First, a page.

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Proposed ordinance would define ‘noise,’ impose fine

Residents could experience new noise restrictions if council approves a change to the city’s ordinance.

At its Dec. 14 meeting, City Council introduced a bill that would create a new local noise ordinance. According to the staff report, it would attempt to “regulate, control and prohibit, as a public nuisance, excessive noise” that could cause damage, harm or unreasonably interfere with “the comfortable enjoyment of life or property” in town.

Council will consider the change at its Jan. 11 meeting, the first at the new 5 p.m. time.

Currently, Boulder City Code 7-1-11 states that no person shall make or cause to be made any loud, disturbing or unnecessary sounds or noises that “may tend to annoy or disturb another in or about any public street, alley or park or any private residence.”

According to the staff report, past attorneys for Boulder City, as well as its current one, Brittany Walker, believe that the ordinance could be constitutionally challenged for being “vague and overbroad.”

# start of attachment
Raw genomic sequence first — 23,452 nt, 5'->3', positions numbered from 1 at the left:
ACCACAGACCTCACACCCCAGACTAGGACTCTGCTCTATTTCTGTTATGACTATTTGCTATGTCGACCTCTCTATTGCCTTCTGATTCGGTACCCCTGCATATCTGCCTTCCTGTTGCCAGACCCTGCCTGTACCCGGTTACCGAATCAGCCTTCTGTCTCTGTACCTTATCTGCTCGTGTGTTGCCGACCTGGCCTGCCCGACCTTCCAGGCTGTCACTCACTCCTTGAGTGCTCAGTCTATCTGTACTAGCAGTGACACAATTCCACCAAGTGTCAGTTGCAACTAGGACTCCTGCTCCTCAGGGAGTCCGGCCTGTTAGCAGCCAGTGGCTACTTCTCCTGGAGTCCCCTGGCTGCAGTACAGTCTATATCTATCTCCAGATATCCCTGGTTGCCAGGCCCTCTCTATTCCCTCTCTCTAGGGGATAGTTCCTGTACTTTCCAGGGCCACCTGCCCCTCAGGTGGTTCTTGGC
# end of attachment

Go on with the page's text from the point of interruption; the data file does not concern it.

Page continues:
“The city receives complaints almost every weekend about noise,” said Boulder City Communications Manager Lisa LaPlante. “The proposed draft ordinance would define certain terms and … identify specific prohibited acts in order to be less vague and ambiguous than the current ordinance. It would identify certain hours of the day and days of the week in which some noises will be tolerated and set maximum decibel levels measured with a sound level meter. Being able to better define the levels that make noise a nuisance will give us the tools we need to combat this common complaint.”

In the proposed ordinance, daytime is considered the hours between 7 a.m. and 9 p.m., and during those hours, commercial and industrial noise can be no higher than 100 decibels. At night, it should not rise above 100 decibels.

For all 24 hours of the day, no noise on residential property or in a noise-sensitive area should be above 70 decibels.

According to the staff report, those areas that are exceptionally sensitive to noise disturbance include places of worship, libraries, educational facilities, hospitals, residences or uses containing sleeping quarters.

If the proposed ordinance is approved and someone is found to have violated the noise ordinance, they could receive a misdemeanor charge and be fined up to $500.

Contact reporter Celia Shortt Goodyear at cgoodyear@bouldercityreview.com or at 702-586-9401. Follow her on Twitter @csgoodyear.

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